Here's where things stand for that first squadron of horse grenadiers this early Saturday afternoon. All harnesses, reins, straps, etc. are finished. Metalics are next!
A few enforced days away from the painting table here. The Grand Duchess and Young Master returned from their visit to the maternal grandparents very late Monday evening this last week, which, as is so often the case, threw a monkey wrench into my painting plans. And we just have the one child. I don't know how men in larger families find any time at all for themselves. It is certainly a challenge for yours truly.
It's odd how society has shifted since I was a child in the 1970s and a teenager in the 8os. Our mother and father played with us, took us places, and did things with us when we were small. Maternal grandparents too for that matter. Reading to us, running around outside with a ball, bicycling, tobogganing in the snow, museums of one kind or another, zoos, amusement parks, botanical gardens and so on when were were younger, as well as the obligatory mama-taxi stuff once my sister and I were older and became involved in school-related activities (chorus, plays, sports) or music lessons.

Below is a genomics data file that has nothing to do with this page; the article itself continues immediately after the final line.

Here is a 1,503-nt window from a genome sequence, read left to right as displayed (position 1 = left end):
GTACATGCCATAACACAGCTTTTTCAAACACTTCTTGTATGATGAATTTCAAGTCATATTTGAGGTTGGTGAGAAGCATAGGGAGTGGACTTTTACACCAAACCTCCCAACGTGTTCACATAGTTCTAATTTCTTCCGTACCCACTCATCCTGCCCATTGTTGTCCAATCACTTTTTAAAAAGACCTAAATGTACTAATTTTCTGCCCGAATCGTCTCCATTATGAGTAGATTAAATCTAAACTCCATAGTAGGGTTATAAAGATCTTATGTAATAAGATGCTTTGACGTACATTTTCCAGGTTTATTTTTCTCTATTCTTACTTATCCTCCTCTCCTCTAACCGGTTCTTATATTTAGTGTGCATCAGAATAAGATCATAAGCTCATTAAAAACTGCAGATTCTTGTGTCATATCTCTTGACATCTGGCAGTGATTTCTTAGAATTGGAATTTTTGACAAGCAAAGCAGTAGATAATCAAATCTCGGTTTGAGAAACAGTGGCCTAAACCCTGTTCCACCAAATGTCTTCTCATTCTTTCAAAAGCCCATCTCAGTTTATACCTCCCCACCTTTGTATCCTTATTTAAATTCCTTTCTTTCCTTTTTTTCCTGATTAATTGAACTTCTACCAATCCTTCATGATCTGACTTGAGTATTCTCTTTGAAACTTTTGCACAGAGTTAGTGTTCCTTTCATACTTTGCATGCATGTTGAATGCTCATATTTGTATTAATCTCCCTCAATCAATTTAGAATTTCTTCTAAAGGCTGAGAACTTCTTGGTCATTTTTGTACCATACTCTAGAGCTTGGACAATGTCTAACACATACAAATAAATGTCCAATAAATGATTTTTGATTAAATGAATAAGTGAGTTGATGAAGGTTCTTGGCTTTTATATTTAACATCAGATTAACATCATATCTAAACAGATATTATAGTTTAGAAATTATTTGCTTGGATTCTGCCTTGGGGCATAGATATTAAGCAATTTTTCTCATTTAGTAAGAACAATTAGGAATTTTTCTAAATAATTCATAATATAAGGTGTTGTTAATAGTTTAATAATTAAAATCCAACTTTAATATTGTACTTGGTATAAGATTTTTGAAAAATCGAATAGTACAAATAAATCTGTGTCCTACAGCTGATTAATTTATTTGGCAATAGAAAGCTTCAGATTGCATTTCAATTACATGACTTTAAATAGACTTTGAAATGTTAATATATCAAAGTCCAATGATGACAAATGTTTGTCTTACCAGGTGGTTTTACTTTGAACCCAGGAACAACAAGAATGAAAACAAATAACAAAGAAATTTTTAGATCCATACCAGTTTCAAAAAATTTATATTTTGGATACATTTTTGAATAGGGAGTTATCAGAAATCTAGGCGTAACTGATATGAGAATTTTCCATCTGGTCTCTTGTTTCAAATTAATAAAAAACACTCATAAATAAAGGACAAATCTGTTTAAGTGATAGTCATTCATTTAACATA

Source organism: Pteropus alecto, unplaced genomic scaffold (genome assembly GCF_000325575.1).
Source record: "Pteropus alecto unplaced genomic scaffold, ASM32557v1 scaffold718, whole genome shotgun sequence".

As far as shuttling kids around to various and sundry activities, teenagers did not, as a matter of course, get their own cars handed to them on attaining their driver's license in those days, or even get their licenses right away on turning 16. You borrowed the family car. Imagine that! You asked meekly and respectfully for the keys for a few hours (because most families still had one car, or at most two) and maybe Mom or Dad might hand them over with a warning to be careful. Do parents even issue warnings and follow through with punishment anymore when stupid, or just plain bad choices, are made by offspring? But I digress.
We were also all great talkers in my family and spent a lot of time around the kitchen table, on the front porch, or in the shady side yard, visiting throughout each day. Moreover, our parents and grandparents always spoke to my sister and me like we were adults rather than in that annoying, slightly-too-loud Kindergarten teacher tone that so many adults adopt when talking to anyone below the age of 18 or so. Listen carefully when next you find yourself in a mixed group that includes children, adolescents, or teenagers. You'll recognize that particular tone as soon as you hear it.
The sort of thing I'm talking about resembles how someone might have spoken, at one time in the dim past, to the village idiot who, in addition, knows no English whatsoever and is hard of hearing too. You know the drill. "And what's your name little boy? Finnegan? And what did you do in school today, Finnegan? How do you like school Madison? What's your favorite subject, Connor? Lunch? Oh, that's nice. Do you have a boyfriend yet, Addison? No? Maybe you should try the Tinder app? Now, boys and girls, let's all put down our iPhones for just a moment and actually look at the person speaking to us. Oh, that's nice. Very good everyone."